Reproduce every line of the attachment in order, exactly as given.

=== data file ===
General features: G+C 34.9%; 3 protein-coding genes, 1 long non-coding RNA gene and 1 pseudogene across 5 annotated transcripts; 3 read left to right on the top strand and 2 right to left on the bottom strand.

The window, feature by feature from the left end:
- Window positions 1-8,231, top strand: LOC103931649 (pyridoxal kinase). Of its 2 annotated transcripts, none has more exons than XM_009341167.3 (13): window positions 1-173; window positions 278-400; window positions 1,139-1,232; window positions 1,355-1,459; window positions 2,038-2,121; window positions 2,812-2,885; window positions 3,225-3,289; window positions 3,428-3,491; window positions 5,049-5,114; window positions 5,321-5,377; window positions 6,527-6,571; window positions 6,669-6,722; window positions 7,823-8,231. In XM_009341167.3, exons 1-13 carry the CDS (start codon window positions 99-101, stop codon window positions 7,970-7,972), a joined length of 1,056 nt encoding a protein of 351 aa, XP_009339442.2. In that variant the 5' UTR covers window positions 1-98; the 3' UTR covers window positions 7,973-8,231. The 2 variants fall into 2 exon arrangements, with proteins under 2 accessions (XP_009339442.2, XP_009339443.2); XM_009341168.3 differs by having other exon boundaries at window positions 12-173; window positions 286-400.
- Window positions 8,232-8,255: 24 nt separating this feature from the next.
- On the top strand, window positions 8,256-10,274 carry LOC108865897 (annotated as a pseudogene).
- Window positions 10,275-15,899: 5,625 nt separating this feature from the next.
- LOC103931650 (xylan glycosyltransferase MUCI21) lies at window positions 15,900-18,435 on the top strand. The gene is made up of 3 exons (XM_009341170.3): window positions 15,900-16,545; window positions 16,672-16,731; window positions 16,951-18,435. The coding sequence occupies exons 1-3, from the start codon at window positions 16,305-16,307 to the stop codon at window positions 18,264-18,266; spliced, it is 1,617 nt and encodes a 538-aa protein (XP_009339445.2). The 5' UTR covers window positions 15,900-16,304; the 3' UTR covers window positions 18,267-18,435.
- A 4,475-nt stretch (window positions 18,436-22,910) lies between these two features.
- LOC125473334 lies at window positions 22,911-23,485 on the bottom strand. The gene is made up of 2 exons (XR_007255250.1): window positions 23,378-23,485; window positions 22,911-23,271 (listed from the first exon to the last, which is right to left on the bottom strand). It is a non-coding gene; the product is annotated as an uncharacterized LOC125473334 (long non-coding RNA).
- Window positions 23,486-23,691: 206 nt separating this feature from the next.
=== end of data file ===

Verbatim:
General features: G+C 34.9%; 3 protein-coding genes, 1 long non-coding RNA gene and 1 pseudogene across 5 annotated transcripts; 3 read left to right on the top strand and 2 right to left on the bottom strand.

The window, feature by feature from the left end:
- Window positions 1-8,231, top strand: LOC103931649 (pyridoxal kinase). Of its 2 annotated transcripts, none has more exons than XM_009341167.3 (13): window positions 1-173; window positions 278-400; window positions 1,139-1,232; window positions 1,355-1,459; window positions 2,038-2,121; window positions 2,812-2,885; window positions 3,225-3,289; window positions 3,428-3,491; window positions 5,049-5,114; window positions 5,321-5,377; window positions 6,527-6,571; window positions 6,669-6,722; window positions 7,823-8,231. In XM_009341167.3, exons 1-13 carry the CDS (start codon window positions 99-101, stop codon window positions 7,970-7,972), a joined length of 1,056 nt encoding a protein of 351 aa, XP_009339442.2. In that variant the 5' UTR covers window positions 1-98; the 3' UTR covers window positions 7,973-8,231. The 2 variants fall into 2 exon arrangements, with proteins under 2 accessions (XP_009339442.2, XP_009339443.2); XM_009341168.3 differs by having other exon boundaries at window positions 12-173; window positions 286-400.
- Window positions 8,232-8,255: 24 nt separating this feature from the next.
- On the top strand, window positions 8,256-10,274 carry LOC108865897 (annotated as a pseudogene).
- Window positions 10,275-15,899: 5,625 nt separating this feature from the next.
- LOC103931650 (xylan glycosyltransferase MUCI21) lies at window positions 15,900-18,435 on the top strand. The gene is made up of 3 exons (XM_009341170.3): window positions 15,900-16,545; window positions 16,672-16,731; window positions 16,951-18,435. The coding sequence occupies exons 1-3, from the start codon at window positions 16,305-16,307 to the stop codon at window positions 18,264-18,266; spliced, it is 1,617 nt and encodes a 538-aa protein (XP_009339445.2). The 5' UTR covers window positions 15,900-16,304; the 3' UTR covers window positions 18,267-18,435.
- A 4,475-nt stretch (window positions 18,436-22,910) lies between these two features.
- LOC125473334 lies at window positions 22,911-23,485 on the bottom strand. The gene is made up of 2 exons (XR_007255250.1): window positions 23,378-23,485; window positions 22,911-23,271 (listed from the first exon to the last, which is right to left on the bottom strand). It is a non-coding gene; the product is annotated as an uncharacterized LOC125473334 (long non-coding RNA).
- Window positions 23,486-23,691: 206 nt separating this feature from the next.